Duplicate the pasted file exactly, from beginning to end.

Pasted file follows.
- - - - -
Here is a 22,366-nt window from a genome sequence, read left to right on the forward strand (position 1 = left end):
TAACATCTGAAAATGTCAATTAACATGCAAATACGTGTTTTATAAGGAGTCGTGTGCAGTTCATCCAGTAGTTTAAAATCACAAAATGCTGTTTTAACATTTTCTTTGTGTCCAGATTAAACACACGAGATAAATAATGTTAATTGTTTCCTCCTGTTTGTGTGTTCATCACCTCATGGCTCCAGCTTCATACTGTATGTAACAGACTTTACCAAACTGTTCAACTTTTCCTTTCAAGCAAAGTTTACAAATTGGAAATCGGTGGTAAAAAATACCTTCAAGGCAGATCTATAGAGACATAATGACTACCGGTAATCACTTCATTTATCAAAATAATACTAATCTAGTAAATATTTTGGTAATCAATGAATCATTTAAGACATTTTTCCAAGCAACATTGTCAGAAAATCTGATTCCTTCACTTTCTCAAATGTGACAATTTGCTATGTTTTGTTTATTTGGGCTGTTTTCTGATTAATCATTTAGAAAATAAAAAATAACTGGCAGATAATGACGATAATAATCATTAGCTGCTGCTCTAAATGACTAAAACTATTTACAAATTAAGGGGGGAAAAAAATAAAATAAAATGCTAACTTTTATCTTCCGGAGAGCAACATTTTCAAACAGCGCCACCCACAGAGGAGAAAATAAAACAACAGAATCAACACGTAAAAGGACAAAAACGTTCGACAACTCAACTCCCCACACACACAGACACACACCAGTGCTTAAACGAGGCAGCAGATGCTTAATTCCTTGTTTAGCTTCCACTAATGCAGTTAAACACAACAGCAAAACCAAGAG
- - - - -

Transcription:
Here is a 22,366-nt window from a genome sequence, read left to right on the forward strand (position 1 = left end):
TAACATCTGAAAATGTCAATTAACATGCAAATACGTGTTTTATAAGGAGTCGTGTGCAGTTCATCCAGTAGTTTAAAATCACAAAATGCTGTTTTAACATTTTCTTTGTGTCCAGATTAAACACACGAGATAAATAATGTTAATTGTTTCCTCCTGTTTGTGTGTTCATCACCTCATGGCTCCAGCTTCATACTGTATGTAACAGACTTTACCAAACTGTTCAACTTTTCCTTTCAAGCAAAGTTTACAAATTGGAAATCGGTGGTAAAAAATACCTTCAAGGCAGATCTATAGAGACATAATGACTACCGGTAATCACTTCATTTATCAAAATAATACTAATCTAGTAAATATTTTGGTAATCAATGAATCATTTAAGACATTTTTCCAAGCAACATTGTCAGAAAATCTGATTCCTTCACTTTCTCAAATGTGACAATTTGCTATGTTTTGTTTATTTGGGCTGTTTTCTGATTAATCATTTAGAAAATAAAAAATAACTGGCAGATAATGACGATAATAATCATTAGCTGCTGCTCTAAATGACTAAAACTATTTACAAATTAAGGGGGGAAAAAAATAAAATAAAATGCTAACTTTTATCTTCCGGAGAGCAACATTTTCAAACAGCGCCACCCACAGAGGAGAAAATAAAACAACAGAATCAACACGTAAAAGGACAAAAACGTTCGACAACTCAACTCCCCACACACACAGACACACACCAGTGCTTAAACGAGGCAGCAGATGCTTAATTCCTTGTTTAGCTTCCACTAATGCAGTTAAACACAACAGCAAAACCAAGAG